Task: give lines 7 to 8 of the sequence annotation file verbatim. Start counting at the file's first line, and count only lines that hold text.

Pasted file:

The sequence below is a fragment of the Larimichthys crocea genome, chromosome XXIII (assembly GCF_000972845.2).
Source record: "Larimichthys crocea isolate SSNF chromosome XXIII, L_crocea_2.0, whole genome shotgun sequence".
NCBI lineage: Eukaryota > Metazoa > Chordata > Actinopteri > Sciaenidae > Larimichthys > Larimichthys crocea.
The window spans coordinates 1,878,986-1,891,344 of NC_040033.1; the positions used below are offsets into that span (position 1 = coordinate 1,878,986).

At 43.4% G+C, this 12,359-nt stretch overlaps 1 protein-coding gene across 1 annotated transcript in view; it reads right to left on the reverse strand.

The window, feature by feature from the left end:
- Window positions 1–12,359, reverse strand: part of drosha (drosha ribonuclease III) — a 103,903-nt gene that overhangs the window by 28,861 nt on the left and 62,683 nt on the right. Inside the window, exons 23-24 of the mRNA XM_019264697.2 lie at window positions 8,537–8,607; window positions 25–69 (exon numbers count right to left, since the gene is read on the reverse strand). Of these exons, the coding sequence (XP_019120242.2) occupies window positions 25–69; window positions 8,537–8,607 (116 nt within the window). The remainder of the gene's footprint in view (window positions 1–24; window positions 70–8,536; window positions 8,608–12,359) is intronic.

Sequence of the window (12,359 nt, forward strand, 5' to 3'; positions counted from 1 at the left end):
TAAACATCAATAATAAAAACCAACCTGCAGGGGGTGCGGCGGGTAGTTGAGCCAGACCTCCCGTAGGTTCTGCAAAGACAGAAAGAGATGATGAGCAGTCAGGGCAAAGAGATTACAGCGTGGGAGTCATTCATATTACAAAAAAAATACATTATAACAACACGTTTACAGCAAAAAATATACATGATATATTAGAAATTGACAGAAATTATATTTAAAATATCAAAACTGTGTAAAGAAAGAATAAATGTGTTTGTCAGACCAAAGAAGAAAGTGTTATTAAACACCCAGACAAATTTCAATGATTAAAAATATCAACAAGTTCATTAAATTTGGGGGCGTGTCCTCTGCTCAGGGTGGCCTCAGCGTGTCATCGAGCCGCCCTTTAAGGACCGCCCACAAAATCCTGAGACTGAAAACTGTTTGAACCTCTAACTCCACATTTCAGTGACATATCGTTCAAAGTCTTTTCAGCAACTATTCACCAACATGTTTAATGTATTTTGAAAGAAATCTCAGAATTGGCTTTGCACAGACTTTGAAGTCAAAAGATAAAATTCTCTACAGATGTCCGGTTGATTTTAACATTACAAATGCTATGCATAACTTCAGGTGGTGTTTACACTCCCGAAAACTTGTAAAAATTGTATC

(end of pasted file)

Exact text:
- Window positions 1–12,359, reverse strand: part of drosha (drosha ribonuclease III) — a 103,903-nt gene that overhangs the window by 28,861 nt on the left and 62,683 nt on the right. Inside the window, exons 23-24 of the mRNA XM_019264697.2 lie at window positions 8,537–8,607; window positions 25–69 (exon numbers count right to left, since the gene is read on the reverse strand). Of these exons, the coding sequence (XP_019120242.2) occupies window positions 25–69; window positions 8,537–8,607 (116 nt within the window). The remainder of the gene's footprint in view (window positions 1–24; window positions 70–8,536; window positions 8,608–12,359) is intronic.

Sequence of the window (12,359 nt, forward strand, 5' to 3'; positions counted from 1 at the left end):